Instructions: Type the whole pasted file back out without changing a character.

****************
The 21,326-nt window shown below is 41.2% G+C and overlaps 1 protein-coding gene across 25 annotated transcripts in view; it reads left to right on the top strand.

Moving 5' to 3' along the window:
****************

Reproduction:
The 21,326-nt window shown below is 41.2% G+C and overlaps 1 protein-coding gene across 25 annotated transcripts in view; it reads left to right on the top strand.

Moving 5' to 3' along the window: